If you grill it, it is no dream

On Independence Day, grills across the country will sizzle with steaks, hot dogs, kebabs, and chicken.

By SAM SER
April 23, 2007 10:08
4 minute read.
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gril bbq independence da. (photo credit: )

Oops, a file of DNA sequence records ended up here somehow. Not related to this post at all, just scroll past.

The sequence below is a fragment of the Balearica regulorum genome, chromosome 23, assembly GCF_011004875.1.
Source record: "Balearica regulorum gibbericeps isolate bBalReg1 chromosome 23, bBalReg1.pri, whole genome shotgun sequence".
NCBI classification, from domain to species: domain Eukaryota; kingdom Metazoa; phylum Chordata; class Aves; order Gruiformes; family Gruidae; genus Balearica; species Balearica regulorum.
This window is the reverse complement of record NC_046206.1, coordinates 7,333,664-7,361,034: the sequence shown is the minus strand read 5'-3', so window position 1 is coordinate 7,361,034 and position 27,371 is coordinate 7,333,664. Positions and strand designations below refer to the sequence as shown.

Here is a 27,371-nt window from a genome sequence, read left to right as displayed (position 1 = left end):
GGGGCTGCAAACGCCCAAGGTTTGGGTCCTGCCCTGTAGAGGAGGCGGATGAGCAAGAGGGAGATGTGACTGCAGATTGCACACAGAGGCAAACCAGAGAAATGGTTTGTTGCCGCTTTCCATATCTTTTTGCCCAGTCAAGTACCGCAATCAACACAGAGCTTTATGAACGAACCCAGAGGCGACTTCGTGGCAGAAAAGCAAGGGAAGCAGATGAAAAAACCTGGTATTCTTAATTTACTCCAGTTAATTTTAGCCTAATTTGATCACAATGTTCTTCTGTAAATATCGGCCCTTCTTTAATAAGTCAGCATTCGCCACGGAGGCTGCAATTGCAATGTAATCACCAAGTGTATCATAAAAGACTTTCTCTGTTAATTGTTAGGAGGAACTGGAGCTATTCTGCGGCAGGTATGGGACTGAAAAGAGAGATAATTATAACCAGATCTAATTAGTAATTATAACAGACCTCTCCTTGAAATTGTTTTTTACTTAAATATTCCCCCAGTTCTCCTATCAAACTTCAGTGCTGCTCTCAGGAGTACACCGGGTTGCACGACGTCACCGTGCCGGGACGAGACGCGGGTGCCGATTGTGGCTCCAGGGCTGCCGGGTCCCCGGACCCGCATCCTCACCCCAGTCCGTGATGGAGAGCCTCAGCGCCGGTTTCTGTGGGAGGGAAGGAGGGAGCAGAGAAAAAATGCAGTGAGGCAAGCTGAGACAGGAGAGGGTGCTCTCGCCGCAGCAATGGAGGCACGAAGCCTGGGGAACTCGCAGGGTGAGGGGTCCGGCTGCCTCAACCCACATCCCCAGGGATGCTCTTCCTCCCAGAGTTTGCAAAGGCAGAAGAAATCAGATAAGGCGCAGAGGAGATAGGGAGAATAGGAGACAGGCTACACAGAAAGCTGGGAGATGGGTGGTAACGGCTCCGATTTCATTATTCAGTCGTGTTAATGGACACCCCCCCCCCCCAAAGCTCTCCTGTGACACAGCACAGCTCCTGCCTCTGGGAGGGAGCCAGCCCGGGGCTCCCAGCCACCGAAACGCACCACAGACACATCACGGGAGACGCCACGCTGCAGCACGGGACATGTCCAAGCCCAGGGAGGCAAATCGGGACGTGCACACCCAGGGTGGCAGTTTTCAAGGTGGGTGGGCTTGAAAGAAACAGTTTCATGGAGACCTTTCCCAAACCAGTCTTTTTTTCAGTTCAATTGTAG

Every good Jewish home has a place reserved to commemorate the destruction of the Temple in Jerusalem. Mine is on the balcony, where the scent of sizzling flesh wafts up from the barbecue. That's where you'll find me on Independence Day, offering thanks the way God intended: with marinated meats and a nice, steady gas flame. Don't get me wrong, I'll hold a few veggies over the burners, too. But the way I figure it, independence means nothing if it means I can't enjoy food that had parents. Although I wouldn't go so far as to say that I "suck the marrow out of life" quite as Thoreau did, I do make a habit of savoring the taste of once-living creatures. That is exactly what millions of other Israelis will be doing this Independence Day. Grills across the country will be loaded down with beef steaks, hot dogs, lamb kebabs, chicken livers and - I kid you not - in some instances, the crown jewels of turkeys and bulls. I'm all for the kebabs, but you can forget the other stuff. It's a strict rule at my house that no testicles touch the barbeque. No, call me a breast man. Chicken breasts, that is. Oh, sure, a whole bird cut into pieces goes great on the grill - especially after soaking overnight in a Jamaican jerk sauce and roasting slowly over indirect heat - and drumsticks are a popular choice, too. But you really can't go wrong with a bunch of boneless, skinless chicken breasts. They're plentiful, versatile and rapturously satisfying when prepared right. What more could you want in a lunch? Now, the secret here is moisture, and there are two ways to get wet: pre-cooking marinades and on-the-fire sauces. Marinades infuse the food with flavor and keep the meat really moist. Sauces let the meatiness come through, while adding a layer of flavor. It's a subtle difference worth exploring. I suggest trying both methods, starting with the recipes below. To make a sauce that best suits your taste buds, though, requires some tinkering with the recipe. Add another element, or take one away. Turn up the heat with some more spice. Or tone it down and enjoy a few simple, but distinct flavors. Remember, this is about independence, so dare to experiment until you find the combination you like best. You are limited only by your imagination. And, as Herzl said, "If you grill it, it is no dream!" Just one note on nutrition: Barbecue doesn't have to be about fatty meats, nor does celebrating a holiday in Israel have to include a kilo of humous. Take comfort in the fact that chicken breasts are high in protein and low in fat. Together with the vegetables, some rice and a fresh salad, this actually makes for a pretty healthy meal. It'll still cost you some extra time on the treadmill, but, hey - no one ever said freedom was free. B'te'avon! For both recipes (which I have taken or adapted from the wonderful book Mastering Barbecue), use chicken breasts that are whole, not flattened for schnitzels. Preparation is very simple - just divide the breasts down the middle. (I trim away the little bit of cartilage from the center of the breast.) You might as well separate the "tenders" from the edges, as they're likely to tear from the breasts during cooking, but definitely don't discard them! MARINATED CHICKEN FOR THE GRILL 4 tsp. Dijon-style mustard 7 Tbsp. wine vinegar 4 tsp. minced garlic 4 tsp. honey 2 Tbsp. fresh thyme 1 tsp. course salt 1 tsp. crushed red pepper flakes 4 Tbsp. olive oil This recipe makes for succulent and juicy chicken, with a surprisingly sophisticated combination of flavors, which you and your guests will clamor for! Combine ingredients, mix well and pour over chicken. (It should be enough to cover eight standard-sized chicken breast halves.) Refrigerate chicken the night before you barbecue, turning the pieces occasionally. When you're ready to cook, you can discard the marinade, or you can let it thicken on the stove and use it as a sauce. Grill the chicken pieces over medium-high heat for about 8 minutes per side. BBQ CHICKEN BREASTS 2 Tbsp. olive oil 1⁄2 cup finely chopped onion 1-2 cloves garlic, minced 3⁄4 cup ketchup 1⁄2 cup vinegar 1 Tbsp. Worcestershire sauce 1-2 tsp. cayenne pepper sauce 1⁄2 tsp. course salt 2 tsp. dark brown sugar 1 tsp. dry mustard 1⁄2 tsp. black pepper Now this sauce, with its nice balance of sweet, sour, salty and spicy, will have you licking your lips! Heat the oil in a saucepan and cook the onion and garlic until tender. Stir in the ketchup and the rest of the ingredients, and bring to a boil. Turn down the flame and let the sauce simmer for about 10 minutes. Stir occasionally. (Again, it should be enough to cover eight standard-sized chicken breast halves.) As in the first recipe, cook the chicken breasts over a medium-high flame for about 8 minutes per side. With a basting brush, "mop" the sauce onto the side facing up first, then mop on some more to the other side once you flip the breasts. Make sure to set aside some of the sauce beforehand to serve at the table. GRILLED VEGETABLES Cut zucchini on the diagonal to create a larger surface area, so the slices don't fall through the grill. Brush lightly with oil and sprinkle with crushed garlic and/or your favorite spices. Leave on the fire just long enough to give each side those trademark grilling stripes. For good measure, quarter some yellow and red peppers and throw them on the barbecue, too. A light char on the skin lets you know these healthful snacks' natural sweetness is ready to enjoy.


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